What we are saying here is that when you grow a bonsai tree you need to place importance of certain parts of the bonsai tree in a specific order. This order is first the trunk, then the branches and finally the roots of the bonsai tree. If you follow this order of importance then you will eventually have yourself a thriving and very splendid bonsai tree.

The characteristics that you want from your bonsai tree are:




The trunk of your bonsai tree needs to be scar free and without any imperfections on it at all. You want the trunk to taper in a natural form from it’s base all the way to the top. Any bonsai tree that has been pruned in a dramatic manner in an attempt to reduce it’s height significantly will not have a trunk that is scar free and imperfection free.




The framework of any splendid bonsai tree are the branches. These branches should leave the trunk in an alternative way. By this we mean that the branches should leave the trunk first from one side and then another side of the trunk at a higher point. So the pruning of these branches in a particular style is what will define your bonsai tree.


Now bonsai tree experts differ in opinion with regards to the branches of a bonsai tree. In one corner there are those experts who believe that bonsai branches should be natural and never tied down. Without tying down the branches will grow freely and naturally. The other side of opinion says that the branches need to be tied and pinned in order to create a perfect harmony between the trunk and branches of the bonsai tree.





Many people decide on which particular bonsai tree to grow by it’s leaves. The shape, colour and texture of the leaves are the deciding influence. There are varieties of different colours, shapes and sizes to be considered. Your choice can be for personal preference reasons or for situational reasons where you wish your bonsai tree to fit and blend in with it’s surroundings. However you do need to study the leaf aspect of the bonsai tree carefully. Certain bonsai trees will have leaves which will reduce their sizes naturally to fit in proportion with the trunk. Other bonsai trees will still continue to grow large leaves which just does not look right on a bonsai tree in certain situations.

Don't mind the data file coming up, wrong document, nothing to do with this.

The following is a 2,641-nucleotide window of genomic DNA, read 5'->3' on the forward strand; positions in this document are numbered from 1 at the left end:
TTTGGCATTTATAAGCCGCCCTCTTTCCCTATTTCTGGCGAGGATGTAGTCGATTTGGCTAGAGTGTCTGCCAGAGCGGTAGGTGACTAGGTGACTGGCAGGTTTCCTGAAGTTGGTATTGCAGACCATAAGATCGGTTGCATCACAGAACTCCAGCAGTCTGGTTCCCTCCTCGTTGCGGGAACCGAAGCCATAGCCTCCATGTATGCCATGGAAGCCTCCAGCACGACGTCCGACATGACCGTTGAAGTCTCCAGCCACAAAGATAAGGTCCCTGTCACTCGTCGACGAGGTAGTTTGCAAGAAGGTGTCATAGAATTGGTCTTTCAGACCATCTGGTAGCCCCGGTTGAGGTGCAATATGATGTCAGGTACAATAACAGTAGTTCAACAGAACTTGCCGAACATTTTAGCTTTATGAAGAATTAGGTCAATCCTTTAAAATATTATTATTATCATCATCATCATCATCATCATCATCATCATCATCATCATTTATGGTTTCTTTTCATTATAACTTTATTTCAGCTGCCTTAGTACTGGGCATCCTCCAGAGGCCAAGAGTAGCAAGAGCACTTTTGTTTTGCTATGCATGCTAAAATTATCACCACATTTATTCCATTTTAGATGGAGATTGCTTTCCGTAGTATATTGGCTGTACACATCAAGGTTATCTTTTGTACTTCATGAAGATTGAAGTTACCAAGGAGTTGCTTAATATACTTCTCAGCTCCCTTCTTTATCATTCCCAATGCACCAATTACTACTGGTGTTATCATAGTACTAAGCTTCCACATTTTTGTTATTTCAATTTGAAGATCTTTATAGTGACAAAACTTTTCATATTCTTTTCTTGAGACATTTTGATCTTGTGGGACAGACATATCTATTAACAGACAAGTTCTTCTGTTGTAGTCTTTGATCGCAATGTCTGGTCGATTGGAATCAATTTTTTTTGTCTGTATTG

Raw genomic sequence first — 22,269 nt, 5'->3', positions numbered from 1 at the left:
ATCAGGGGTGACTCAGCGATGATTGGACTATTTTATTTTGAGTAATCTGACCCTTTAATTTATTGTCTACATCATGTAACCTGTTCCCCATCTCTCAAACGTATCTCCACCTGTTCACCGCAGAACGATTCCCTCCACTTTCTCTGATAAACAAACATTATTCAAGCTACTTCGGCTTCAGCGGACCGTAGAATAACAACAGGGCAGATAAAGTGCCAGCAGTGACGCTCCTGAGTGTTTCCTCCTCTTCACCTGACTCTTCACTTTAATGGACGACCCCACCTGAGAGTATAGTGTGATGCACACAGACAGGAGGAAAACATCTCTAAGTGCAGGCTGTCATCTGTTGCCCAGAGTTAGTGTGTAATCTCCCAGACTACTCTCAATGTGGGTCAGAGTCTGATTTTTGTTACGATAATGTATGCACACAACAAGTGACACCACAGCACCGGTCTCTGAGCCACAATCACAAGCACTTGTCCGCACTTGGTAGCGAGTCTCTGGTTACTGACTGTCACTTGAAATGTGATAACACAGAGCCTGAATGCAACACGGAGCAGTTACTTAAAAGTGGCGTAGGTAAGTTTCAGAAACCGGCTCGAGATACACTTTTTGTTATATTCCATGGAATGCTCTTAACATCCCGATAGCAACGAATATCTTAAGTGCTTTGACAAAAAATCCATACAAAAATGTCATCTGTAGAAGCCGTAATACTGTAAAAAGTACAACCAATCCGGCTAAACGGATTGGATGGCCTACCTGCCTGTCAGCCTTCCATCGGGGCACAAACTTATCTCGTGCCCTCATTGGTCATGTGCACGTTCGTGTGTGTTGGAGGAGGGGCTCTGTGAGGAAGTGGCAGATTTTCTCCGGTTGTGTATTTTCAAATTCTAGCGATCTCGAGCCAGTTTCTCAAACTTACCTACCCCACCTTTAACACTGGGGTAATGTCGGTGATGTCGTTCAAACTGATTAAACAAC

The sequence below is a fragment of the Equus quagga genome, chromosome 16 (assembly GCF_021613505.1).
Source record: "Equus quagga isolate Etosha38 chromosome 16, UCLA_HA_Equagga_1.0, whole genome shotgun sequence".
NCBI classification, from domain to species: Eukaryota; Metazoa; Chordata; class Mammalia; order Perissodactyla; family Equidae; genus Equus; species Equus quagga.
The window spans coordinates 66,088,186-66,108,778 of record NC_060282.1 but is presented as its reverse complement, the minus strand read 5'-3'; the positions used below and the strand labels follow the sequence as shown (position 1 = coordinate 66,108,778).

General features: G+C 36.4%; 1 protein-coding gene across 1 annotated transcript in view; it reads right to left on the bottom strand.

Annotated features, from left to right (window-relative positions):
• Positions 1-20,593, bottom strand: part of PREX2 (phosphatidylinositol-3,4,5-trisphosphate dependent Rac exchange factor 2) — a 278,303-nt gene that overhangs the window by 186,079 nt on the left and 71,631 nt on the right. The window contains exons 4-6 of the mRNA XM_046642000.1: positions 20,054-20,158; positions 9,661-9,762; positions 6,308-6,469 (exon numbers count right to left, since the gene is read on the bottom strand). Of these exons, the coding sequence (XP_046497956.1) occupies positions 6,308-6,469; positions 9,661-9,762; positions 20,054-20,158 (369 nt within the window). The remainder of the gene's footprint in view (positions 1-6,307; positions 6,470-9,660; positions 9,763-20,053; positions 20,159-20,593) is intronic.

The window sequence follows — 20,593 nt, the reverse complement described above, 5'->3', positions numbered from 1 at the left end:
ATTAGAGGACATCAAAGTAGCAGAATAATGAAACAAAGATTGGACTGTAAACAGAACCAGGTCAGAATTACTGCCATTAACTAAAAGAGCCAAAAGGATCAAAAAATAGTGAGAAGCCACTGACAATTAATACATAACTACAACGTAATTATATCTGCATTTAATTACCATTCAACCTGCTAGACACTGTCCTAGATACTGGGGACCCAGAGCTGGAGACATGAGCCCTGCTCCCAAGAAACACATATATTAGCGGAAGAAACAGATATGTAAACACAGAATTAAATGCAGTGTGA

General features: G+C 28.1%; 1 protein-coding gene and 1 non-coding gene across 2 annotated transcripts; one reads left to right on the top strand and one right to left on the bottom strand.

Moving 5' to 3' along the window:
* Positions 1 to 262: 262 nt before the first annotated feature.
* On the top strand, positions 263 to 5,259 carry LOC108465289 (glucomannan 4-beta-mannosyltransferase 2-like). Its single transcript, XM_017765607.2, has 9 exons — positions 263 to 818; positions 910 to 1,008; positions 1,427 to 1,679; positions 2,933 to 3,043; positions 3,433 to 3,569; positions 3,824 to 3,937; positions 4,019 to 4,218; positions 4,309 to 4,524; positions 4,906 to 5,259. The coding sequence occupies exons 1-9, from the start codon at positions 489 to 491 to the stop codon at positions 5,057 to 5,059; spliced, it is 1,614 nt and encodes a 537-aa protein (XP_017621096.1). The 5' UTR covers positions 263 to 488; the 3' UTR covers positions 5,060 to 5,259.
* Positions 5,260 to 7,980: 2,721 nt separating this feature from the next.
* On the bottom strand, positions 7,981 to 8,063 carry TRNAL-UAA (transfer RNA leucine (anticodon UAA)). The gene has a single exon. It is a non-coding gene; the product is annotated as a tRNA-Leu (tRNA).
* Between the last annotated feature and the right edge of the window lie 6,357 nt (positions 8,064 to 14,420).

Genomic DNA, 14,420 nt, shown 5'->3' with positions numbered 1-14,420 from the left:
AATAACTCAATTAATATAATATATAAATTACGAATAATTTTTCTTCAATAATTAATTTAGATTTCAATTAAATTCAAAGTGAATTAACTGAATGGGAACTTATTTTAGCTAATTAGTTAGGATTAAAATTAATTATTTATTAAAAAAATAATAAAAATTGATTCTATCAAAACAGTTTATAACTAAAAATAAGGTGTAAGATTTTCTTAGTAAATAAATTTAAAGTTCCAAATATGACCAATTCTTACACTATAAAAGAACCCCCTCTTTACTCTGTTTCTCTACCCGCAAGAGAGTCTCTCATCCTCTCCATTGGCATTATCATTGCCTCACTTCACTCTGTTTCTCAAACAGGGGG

For a superb bonsai tree you need to have an attractive root system when the roots are above soil level. You want roots on your bonsai tree with a good natural radiating pattern. Then need to give the appearance, whether true or not, of having a good solid grip on the soil. Appearance wise they also need to look as if they are mature roots and replicate those of old trees in natural landscapes. The thing with roots on a bonsai tree is that if they have defects on them they are very hard to “repair” or improve. So particular attention must be given to bonsai roots when the bonsai tree is young. Early training and arranging of the root system is vital.

When you check out the definition of bonsai in the Collins English Dictionary the description you get is “The art of growing dwarfed ornamental varieties of trees or shrubs in small shallow pots by selective pruning”. And additionally “A tree or shrub grown by this method”

There is quite a history behind bonsai growing. The word bonsai is made up of two syllables which mean “tray” and “pot”. Now when you say bonsai out aloud it has a Japanese sounding ring to it, but the characteristics of the word are Chinese. This is appropriate as bonsai growing actually originated in China, but it was the Japanese who refined the art of bonsai gardening and introduced bonsai growing to the Western World.

Bonsai growing is a passion of mine, if not an obsession, and in my opinion is the most exciting form of horticulture. Where else can you take something like a giant tree and reduce it in proportions so small that it can be held in the palm of your hand. Replicating giant trees on a small scale has been refined over hundreds of years by very skilful and patient horticultural methods. To such an extent that the bonsai tree can be designed and cared for in a shallow container with no more than a spoonful of soil in certain cases.